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Familiar Diversions

I'm a librarian who loves anime, manga, and reading a wide variety of genres.

Currently reading

Jane Jensen: Gabriel Knight, Adventure Games, Hidden Objects (Influential Video Game Designers)
Jennifer deWinter, Carly A. Kocurek, Anastasia Salter
The No Asshole Rule: Building a Civilized Workplace and Surviving One That Isn't
Robert I. Sutton
Progress: 34/210 pages
The Listerdale Mystery and Eleven Other Stories
Agatha Christie, Hugh Fraser
Progress: 3/6 minutes
The Invisible Orientation: An Introduction to Asexuality
Julie Sondra Decker
The Mystic Marriage
Heather Rose Jones
Progress: 302/426 pages
Ichi-F: A Worker's Graphic Memoir of the Fukushima Nuclear Power Plant
Kazuto Tatsuta
Progress: 448/553 pages
The Naked Sun
Isaac Asimov
Progress: 20/187 pages
Fluency
Jennifer Foehner Wells
Progress: 58/367 pages

The Mister Trophy (Markhat, #1)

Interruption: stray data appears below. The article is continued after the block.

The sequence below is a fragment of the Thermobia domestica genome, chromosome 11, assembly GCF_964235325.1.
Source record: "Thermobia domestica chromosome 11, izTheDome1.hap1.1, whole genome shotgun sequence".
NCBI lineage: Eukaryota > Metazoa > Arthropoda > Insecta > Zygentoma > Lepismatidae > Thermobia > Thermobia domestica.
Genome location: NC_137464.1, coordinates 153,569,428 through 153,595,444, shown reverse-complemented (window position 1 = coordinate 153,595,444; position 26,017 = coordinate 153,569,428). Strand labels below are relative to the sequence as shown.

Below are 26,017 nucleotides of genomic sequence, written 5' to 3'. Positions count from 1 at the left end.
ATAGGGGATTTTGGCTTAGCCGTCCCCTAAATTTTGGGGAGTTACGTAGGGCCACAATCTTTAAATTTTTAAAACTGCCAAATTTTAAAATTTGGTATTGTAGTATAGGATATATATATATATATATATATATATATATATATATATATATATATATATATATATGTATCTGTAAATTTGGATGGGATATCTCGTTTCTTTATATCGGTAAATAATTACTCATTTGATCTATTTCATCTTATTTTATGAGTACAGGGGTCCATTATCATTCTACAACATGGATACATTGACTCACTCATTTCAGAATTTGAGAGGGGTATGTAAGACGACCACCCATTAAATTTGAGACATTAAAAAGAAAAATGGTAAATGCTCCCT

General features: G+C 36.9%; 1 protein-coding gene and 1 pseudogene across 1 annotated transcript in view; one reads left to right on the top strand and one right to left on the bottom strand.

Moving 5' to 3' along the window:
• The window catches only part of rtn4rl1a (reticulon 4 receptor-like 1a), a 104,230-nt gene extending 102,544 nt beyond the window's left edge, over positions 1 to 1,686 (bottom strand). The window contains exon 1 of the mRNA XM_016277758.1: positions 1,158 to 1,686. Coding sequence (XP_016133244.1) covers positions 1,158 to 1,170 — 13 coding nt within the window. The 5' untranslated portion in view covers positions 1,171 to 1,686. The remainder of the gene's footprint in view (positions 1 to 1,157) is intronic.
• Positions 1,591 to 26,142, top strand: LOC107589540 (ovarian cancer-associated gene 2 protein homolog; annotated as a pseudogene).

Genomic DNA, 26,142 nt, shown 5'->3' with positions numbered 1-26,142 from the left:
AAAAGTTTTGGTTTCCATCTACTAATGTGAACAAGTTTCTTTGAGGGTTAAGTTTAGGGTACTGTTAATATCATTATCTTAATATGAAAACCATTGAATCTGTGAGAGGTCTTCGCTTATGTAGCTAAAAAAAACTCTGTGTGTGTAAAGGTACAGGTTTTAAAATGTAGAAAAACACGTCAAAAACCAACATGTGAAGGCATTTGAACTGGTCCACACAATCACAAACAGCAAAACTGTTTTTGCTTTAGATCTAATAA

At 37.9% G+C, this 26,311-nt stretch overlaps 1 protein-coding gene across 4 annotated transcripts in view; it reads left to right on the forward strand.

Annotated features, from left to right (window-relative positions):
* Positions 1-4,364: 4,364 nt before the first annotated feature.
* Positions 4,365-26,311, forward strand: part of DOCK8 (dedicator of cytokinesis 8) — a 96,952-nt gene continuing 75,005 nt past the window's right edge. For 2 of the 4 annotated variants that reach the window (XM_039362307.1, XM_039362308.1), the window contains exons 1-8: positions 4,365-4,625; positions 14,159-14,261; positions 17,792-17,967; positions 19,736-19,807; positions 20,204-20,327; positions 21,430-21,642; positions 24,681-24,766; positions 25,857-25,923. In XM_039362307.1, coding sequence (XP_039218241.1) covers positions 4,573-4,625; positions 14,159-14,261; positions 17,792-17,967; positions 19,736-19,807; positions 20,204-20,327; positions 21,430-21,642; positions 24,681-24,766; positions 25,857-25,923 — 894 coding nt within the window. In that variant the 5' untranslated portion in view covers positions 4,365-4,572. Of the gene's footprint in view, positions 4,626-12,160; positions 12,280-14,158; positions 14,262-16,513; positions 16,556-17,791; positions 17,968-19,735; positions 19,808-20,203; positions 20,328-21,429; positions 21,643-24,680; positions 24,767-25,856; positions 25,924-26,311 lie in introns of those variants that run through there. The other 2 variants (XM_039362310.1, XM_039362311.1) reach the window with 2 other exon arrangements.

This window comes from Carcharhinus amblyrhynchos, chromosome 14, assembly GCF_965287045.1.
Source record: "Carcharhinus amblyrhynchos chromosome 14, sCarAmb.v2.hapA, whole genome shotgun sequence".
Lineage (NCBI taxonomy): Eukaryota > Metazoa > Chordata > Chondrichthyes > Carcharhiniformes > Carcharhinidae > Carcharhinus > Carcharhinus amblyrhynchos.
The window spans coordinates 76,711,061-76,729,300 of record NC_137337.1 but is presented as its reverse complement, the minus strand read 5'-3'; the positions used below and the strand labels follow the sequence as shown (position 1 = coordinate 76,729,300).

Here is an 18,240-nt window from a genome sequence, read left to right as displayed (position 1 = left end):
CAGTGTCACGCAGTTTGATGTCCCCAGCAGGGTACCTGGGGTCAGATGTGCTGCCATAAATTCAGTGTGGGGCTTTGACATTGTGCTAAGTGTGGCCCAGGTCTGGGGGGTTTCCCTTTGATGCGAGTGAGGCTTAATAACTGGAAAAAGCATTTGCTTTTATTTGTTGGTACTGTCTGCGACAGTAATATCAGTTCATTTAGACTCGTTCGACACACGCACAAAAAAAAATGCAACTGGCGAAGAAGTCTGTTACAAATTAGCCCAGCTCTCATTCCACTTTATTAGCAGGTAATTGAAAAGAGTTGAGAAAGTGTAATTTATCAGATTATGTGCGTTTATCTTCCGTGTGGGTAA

The Mister Trophy (Markhat, #1) - Frank Tuttle According to this page, this is the first story in Frank Tuttle's Markhat series. I became aware of this series when one of Tuttle's works (The Broken Bell?) popped up on Samhain's new releases page and set off my "ooh pretty" reaction. The excerpt sounded good and reminded me a little of Jim Butcher's Dresden Files. I passed it by when I noticed that it was a later book in a series that sounded like it might need to be read in order, although I did add Tuttle's books to my ARe wishlist. When a good sale came up, I took a chance and bought the whole series. Some, like this story, weren't available through ARe, so I ended up buying this direct through Samhain.I was right when I said that this series seemed very much like Jim Butcher's Dresden Files. There's a similar level of snark, both series star a private eye who is resourceful but in over his head, and both series have a lot of fantasy elements. I'm not sure if Markhat has any magical abilities, but so far the answer seems to be “no.” However, he knows at least one person who can give him a bit of magical help.I found this particular story to be way too short – I wanted to know more about Markhat and his world – but there was enough there for me to be glad that I already own the rest of the series, or at least what's been published so far. This story doesn't reveal much about Markhat other than that he has no family and apparently very few friends and that he fought in the war that took place between the Trolls and the humans. The interesting part, to me, was that, although the vampires fought for the humans during the war, in this story it was the Trolls who were Markhat's allies, while the vampires were the ones he had to be most wary of. The Trolls, while a bit freaky, were still the more trustworthy beings.The story was fairly simple (a good thing, considering how short it was), but interesting. Considering how it ended, I'm hoping that the Trolls pop up in one of the later books/stories. Markhat seems to be one of those characters who is probably perpetually short on funds but rich in not-quite-comfortable alliances. I love characters like that. Unfortunately, Samhain charges rather a lot for its short works – this story sells for $2.50 and, like I said, isn't available via ARe, so you can't count on a future sale there to reduce the price. However, it's a good story, and I don't feel that the money I spent was a waste. I'm looking forward to reading the rest of the series and will hopefully be able to give my input on how easy it would be for a newbie to start with one of the later works.(Original review, with read-alikes, posted on A Library Girl's Familiar Diversions.)